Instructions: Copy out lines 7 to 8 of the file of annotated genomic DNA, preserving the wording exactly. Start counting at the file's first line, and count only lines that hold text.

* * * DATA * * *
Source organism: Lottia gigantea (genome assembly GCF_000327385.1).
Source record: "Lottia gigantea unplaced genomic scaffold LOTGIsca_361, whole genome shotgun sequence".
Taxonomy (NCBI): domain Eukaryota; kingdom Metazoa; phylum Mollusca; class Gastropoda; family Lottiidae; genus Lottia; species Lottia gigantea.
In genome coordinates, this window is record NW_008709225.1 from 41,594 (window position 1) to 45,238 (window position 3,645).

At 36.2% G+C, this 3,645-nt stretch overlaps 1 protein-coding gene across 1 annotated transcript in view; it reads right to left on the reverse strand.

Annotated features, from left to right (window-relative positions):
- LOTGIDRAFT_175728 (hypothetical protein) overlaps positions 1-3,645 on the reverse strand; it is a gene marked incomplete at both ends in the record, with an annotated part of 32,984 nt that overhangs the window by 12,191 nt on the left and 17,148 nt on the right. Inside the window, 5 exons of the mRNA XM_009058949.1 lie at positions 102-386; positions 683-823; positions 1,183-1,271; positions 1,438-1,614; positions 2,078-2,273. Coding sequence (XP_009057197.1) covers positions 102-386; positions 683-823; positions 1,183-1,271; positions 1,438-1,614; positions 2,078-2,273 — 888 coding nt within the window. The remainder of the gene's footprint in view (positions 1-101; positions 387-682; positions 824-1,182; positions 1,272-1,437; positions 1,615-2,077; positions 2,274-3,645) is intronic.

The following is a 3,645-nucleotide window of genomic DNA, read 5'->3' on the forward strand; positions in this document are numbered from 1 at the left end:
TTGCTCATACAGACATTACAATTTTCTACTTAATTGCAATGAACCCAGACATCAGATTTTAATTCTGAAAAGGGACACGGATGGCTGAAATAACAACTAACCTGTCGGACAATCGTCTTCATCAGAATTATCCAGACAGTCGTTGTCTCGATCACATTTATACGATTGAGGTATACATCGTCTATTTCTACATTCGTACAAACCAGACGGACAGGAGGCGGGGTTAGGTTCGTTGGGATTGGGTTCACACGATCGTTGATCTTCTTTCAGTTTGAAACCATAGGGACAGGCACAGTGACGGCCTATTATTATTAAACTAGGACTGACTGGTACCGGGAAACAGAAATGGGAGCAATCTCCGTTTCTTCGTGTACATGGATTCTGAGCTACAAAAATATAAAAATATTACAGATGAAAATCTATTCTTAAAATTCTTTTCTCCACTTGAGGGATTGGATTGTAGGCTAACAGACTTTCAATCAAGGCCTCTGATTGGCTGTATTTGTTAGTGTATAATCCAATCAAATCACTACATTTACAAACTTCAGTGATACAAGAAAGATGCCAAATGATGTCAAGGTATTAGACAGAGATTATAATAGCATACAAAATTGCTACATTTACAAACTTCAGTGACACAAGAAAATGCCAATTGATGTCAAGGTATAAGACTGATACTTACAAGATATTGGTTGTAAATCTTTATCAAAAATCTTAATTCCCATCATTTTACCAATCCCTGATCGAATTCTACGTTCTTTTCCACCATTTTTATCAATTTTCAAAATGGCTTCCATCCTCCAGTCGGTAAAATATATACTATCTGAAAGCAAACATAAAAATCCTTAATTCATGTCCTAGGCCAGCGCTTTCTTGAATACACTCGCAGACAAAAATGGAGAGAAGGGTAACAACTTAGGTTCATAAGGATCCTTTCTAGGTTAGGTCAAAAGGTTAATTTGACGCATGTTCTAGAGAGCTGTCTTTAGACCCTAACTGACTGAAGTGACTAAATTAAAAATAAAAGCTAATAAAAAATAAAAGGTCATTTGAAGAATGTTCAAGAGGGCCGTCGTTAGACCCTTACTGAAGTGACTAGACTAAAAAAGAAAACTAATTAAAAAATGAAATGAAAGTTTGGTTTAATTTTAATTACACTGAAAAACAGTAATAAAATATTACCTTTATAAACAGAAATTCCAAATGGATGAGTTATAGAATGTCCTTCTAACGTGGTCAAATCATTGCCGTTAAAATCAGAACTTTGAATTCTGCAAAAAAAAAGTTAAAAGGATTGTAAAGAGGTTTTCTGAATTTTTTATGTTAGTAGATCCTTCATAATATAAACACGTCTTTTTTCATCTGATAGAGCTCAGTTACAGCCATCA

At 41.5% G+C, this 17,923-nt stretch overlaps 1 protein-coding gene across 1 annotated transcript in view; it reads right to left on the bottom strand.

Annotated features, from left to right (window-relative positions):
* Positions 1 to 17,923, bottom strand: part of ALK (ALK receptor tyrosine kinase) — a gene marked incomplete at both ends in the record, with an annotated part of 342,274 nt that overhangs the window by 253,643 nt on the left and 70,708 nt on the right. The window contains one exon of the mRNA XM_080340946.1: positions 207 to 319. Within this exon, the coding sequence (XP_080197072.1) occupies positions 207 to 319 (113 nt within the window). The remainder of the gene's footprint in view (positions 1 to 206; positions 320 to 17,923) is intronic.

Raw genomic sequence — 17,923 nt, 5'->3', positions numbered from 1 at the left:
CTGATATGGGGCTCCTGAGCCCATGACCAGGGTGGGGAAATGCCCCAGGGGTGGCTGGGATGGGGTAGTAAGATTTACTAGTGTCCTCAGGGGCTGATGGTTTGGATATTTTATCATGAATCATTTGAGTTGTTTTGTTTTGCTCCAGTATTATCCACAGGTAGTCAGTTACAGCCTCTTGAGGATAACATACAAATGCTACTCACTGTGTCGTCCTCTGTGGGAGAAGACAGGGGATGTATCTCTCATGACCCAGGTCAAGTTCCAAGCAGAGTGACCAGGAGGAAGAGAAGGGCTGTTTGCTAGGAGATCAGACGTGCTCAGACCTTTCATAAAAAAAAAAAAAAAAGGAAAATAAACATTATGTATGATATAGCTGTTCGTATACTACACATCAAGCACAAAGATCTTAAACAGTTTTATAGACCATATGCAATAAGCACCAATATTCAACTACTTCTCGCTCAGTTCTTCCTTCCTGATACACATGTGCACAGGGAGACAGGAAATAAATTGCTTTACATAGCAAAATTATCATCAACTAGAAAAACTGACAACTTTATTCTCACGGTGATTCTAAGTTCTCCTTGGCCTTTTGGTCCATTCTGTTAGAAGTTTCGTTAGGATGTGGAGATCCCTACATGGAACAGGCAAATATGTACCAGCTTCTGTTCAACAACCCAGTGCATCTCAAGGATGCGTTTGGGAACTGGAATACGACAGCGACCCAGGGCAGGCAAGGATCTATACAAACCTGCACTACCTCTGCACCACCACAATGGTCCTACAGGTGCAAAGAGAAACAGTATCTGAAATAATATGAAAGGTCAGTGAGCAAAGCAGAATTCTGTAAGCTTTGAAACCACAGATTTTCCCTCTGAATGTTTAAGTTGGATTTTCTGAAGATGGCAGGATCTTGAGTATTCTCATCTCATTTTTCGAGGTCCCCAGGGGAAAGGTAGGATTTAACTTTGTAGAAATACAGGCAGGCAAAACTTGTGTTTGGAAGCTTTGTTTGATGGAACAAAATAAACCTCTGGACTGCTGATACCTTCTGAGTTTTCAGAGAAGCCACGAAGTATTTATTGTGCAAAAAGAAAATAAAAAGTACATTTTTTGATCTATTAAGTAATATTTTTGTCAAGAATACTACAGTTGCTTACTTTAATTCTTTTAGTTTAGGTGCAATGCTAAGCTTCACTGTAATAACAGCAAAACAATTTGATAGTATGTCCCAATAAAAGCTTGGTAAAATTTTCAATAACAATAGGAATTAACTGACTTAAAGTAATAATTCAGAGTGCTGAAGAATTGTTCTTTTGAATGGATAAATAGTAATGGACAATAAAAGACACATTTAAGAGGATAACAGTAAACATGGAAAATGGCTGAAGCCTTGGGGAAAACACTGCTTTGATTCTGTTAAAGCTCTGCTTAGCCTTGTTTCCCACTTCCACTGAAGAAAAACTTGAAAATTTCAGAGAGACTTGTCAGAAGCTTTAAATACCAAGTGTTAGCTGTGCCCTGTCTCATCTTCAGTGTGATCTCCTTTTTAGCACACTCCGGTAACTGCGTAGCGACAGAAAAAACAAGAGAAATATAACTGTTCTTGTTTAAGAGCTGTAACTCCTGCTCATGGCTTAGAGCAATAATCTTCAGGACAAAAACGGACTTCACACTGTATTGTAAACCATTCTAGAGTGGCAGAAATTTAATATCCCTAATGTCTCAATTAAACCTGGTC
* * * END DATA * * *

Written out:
- LOTGIDRAFT_175728 (hypothetical protein) overlaps positions 1-3,645 on the reverse strand; it is a gene marked incomplete at both ends in the record, with an annotated part of 32,984 nt that overhangs the window by 12,191 nt on the left and 17,148 nt on the right. Inside the window, 5 exons of the mRNA XM_009058949.1 lie at positions 102-386; positions 683-823; positions 1,183-1,271; positions 1,438-1,614; positions 2,078-2,273. Coding sequence (XP_009057197.1) covers positions 102-386; positions 683-823; positions 1,183-1,271; positions 1,438-1,614; positions 2,078-2,273 — 888 coding nt within the window. The remainder of the gene's footprint in view (positions 1-101; positions 387-682; positions 824-1,182; positions 1,272-1,437; positions 1,615-2,077; positions 2,274-3,645) is intronic.

The following is a 3,645-nucleotide window of genomic DNA, read 5'->3' on the forward strand; positions in this document are numbered from 1 at the left end: